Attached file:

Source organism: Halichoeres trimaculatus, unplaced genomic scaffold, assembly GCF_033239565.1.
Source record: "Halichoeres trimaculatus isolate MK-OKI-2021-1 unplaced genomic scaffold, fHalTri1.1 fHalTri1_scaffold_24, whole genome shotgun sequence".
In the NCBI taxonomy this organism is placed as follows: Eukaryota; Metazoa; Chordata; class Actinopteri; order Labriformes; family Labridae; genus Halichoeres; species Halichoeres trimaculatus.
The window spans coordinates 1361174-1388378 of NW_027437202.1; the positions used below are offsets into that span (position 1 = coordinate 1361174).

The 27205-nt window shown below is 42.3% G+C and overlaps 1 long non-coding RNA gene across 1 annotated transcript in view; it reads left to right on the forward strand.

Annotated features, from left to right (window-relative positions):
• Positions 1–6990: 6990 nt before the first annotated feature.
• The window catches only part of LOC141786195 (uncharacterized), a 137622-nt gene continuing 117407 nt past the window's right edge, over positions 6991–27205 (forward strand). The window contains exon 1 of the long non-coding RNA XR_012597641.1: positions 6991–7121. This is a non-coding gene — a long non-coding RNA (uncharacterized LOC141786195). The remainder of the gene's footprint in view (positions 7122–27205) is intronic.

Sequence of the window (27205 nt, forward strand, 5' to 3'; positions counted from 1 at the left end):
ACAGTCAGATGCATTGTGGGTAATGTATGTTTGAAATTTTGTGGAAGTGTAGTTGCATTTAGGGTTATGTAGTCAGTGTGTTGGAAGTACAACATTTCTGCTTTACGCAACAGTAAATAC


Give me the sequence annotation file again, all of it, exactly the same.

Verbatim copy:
Source organism: Halichoeres trimaculatus, unplaced genomic scaffold, assembly GCF_033239565.1.
Source record: "Halichoeres trimaculatus isolate MK-OKI-2021-1 unplaced genomic scaffold, fHalTri1.1 fHalTri1_scaffold_24, whole genome shotgun sequence".
In the NCBI taxonomy this organism is placed as follows: Eukaryota; Metazoa; Chordata; class Actinopteri; order Labriformes; family Labridae; genus Halichoeres; species Halichoeres trimaculatus.
The window spans coordinates 1361174-1388378 of NW_027437202.1; the positions used below are offsets into that span (position 1 = coordinate 1361174).

The 27205-nt window shown below is 42.3% G+C and overlaps 1 long non-coding RNA gene across 1 annotated transcript in view; it reads left to right on the forward strand.

Annotated features, from left to right (window-relative positions):
• Positions 1–6990: 6990 nt before the first annotated feature.
• The window catches only part of LOC141786195 (uncharacterized), a 137622-nt gene continuing 117407 nt past the window's right edge, over positions 6991–27205 (forward strand). The window contains exon 1 of the long non-coding RNA XR_012597641.1: positions 6991–7121. This is a non-coding gene — a long non-coding RNA (uncharacterized LOC141786195). The remainder of the gene's footprint in view (positions 7122–27205) is intronic.

Sequence of the window (27205 nt, forward strand, 5' to 3'; positions counted from 1 at the left end):
ACAGTCAGATGCATTGTGGGTAATGTATGTTTGAAATTTTGTGGAAGTGTAGTTGCATTTAGGGTTATGTAGTCAGTGTGTTGGAAGTACAACATTTCTGCTTTACGCAACAGTAAATAC